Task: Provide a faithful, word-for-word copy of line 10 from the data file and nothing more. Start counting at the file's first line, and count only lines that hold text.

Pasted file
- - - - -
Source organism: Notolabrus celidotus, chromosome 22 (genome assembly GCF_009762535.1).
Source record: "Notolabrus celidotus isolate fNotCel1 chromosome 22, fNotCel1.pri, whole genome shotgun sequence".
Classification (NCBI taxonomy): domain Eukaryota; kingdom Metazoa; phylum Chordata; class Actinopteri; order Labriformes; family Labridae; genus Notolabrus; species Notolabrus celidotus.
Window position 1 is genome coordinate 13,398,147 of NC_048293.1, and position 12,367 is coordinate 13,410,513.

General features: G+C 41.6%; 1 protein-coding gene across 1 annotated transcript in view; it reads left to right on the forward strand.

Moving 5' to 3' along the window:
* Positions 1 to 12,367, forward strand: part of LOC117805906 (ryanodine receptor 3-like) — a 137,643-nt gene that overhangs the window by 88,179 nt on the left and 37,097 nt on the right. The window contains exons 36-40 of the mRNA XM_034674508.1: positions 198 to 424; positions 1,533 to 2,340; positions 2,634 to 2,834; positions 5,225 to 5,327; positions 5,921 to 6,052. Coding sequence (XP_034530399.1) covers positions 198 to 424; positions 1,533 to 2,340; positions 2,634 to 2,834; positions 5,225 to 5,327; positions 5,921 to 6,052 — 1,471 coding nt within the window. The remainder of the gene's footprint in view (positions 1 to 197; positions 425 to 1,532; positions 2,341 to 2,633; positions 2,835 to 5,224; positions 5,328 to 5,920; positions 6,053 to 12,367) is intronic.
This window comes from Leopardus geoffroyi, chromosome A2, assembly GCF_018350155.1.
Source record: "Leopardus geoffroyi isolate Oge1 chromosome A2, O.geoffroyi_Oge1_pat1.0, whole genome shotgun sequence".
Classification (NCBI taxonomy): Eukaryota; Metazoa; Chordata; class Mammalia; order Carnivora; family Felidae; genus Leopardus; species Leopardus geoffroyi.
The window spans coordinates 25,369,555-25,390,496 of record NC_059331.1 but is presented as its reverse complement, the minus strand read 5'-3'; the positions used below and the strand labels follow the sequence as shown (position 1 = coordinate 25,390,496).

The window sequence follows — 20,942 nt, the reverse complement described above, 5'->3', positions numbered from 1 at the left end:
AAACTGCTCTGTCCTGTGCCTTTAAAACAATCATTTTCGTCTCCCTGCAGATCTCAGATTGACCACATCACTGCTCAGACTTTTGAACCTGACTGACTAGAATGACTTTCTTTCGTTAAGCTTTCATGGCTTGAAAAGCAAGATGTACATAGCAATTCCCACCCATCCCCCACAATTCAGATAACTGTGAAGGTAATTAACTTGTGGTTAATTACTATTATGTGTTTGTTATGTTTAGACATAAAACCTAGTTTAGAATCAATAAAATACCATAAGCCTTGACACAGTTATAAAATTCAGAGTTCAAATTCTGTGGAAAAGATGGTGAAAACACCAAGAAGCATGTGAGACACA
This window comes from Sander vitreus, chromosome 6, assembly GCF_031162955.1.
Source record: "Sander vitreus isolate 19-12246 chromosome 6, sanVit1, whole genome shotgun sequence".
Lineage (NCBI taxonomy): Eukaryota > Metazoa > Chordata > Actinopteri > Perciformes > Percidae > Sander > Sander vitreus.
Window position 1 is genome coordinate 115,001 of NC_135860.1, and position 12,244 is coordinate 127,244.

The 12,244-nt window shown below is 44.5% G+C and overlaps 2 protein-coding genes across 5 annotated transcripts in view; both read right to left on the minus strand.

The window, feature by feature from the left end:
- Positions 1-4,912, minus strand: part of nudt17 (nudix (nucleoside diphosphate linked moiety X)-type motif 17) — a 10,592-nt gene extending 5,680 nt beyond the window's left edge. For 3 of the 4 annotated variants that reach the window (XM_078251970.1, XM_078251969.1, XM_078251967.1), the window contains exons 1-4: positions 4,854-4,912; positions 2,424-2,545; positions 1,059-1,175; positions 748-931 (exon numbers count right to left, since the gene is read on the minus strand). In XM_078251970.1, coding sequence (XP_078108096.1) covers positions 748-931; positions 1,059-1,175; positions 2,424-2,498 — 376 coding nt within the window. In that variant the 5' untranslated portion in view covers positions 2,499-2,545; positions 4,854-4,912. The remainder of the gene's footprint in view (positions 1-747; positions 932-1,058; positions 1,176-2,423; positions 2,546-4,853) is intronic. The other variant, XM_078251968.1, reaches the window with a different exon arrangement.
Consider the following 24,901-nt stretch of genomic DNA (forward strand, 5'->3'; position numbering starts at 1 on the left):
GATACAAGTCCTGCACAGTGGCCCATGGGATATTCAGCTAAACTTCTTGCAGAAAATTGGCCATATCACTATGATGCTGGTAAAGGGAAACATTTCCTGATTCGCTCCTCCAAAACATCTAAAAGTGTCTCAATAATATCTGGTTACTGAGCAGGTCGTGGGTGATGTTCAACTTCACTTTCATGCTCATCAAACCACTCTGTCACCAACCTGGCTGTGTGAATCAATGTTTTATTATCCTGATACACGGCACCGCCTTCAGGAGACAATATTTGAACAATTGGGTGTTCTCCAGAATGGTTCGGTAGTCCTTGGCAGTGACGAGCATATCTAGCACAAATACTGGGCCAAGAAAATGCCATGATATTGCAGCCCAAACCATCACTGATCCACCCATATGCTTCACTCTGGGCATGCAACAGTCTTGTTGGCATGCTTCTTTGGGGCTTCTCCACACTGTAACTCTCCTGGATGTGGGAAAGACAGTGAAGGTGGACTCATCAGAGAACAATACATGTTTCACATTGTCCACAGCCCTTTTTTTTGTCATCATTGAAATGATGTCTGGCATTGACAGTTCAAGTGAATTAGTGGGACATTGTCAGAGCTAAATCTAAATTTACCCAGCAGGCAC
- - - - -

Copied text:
Classification (NCBI taxonomy): Eukaryota; Metazoa; Chordata; class Mammalia; order Carnivora; family Felidae; genus Leopardus; species Leopardus geoffroyi.